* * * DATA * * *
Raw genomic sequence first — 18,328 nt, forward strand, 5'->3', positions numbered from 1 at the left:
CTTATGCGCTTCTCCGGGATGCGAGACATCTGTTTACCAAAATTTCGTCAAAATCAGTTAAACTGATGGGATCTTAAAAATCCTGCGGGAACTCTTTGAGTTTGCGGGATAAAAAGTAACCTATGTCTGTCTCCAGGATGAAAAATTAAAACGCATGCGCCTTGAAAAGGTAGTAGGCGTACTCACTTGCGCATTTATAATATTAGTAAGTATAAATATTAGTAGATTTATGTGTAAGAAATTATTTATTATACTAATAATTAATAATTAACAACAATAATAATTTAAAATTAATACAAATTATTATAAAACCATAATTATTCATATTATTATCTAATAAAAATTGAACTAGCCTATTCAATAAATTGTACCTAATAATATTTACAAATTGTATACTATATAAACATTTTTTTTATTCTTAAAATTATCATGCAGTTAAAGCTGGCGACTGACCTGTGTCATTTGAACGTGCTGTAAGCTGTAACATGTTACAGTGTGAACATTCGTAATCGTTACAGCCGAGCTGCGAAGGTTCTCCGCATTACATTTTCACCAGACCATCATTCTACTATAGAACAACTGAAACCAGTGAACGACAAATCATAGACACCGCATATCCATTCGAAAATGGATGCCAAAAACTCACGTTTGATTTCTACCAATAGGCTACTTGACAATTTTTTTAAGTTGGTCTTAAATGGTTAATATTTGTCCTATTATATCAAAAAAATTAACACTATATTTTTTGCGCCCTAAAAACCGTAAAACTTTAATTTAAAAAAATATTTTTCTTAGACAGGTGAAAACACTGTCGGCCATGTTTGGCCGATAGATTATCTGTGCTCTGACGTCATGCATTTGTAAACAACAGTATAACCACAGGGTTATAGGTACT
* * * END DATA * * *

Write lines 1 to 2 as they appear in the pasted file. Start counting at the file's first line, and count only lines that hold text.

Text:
Raw genomic sequence first — 18,328 nt, forward strand, 5'->3', positions numbered from 1 at the left:
CTTATGCGCTTCTCCGGGATGCGAGACATCTGTTTACCAAAATTTCGTCAAAATCAGTTAAACTGATGGGATCTTAAAAATCCTGCGGGAACTCTTTGAGTTTGCGGGATAAAAAGTAACCTATGTCTGTCTCCAGGATGAAAAATTAAAACGCATGCGCCTTGAAAAGGTAGTAGGCGTACTCACTTGCGCATTTATAATATTAGTAAGTATAAATATTAGTAGATTTATGTGTAAGAAATTATTTATTATACTAATAATTAATAATTAACAACAATAATAATTTAAAATTAATACAAATTATTATAAAACCATAATTATTCATATTATTATCTAATAAAAATTGAACTAGCCTATTCAATAAATTGTACCTAATAATATTTACAAATTGTATACTATATAAACATTTTTTTTATTCTTAAAATTATCATGCAGTTAAAGCTGGCGACTGACCTGTGTCATTTGAACGTGCTGTAAGCTGTAACATGTTACAGTGTGAACATTCGTAATCGTTACAGCCGAGCTGCGAAGGTTCTCCGCATTACATTTTCACCAGACCATCATTCTACTATAGAACAACTGAAACCAGTGAACGACAAATCATAGACACCGCATATCCATTCGAAAATGGATGCCAAAAACTCACGTTTGATTTCTACCAATAGGCTACTTGACAATTTTTTTAAGTTGGTCTTAAATGGTTAATATTTGTCCTATTATATCAAAAAAATTAACACTATATTTTTTGCGCCCTAAAAACCGTAAAACTTTAATTTAAAAAAATATTTTTCTTAGACAGGTGAAAACACTGTCGGCCATGTTTGGCCGATAGATTATCTGTGCTCTGACGTCATGCATTTGTAAACAACAGTATAACCACAGGGTTATAGGTACT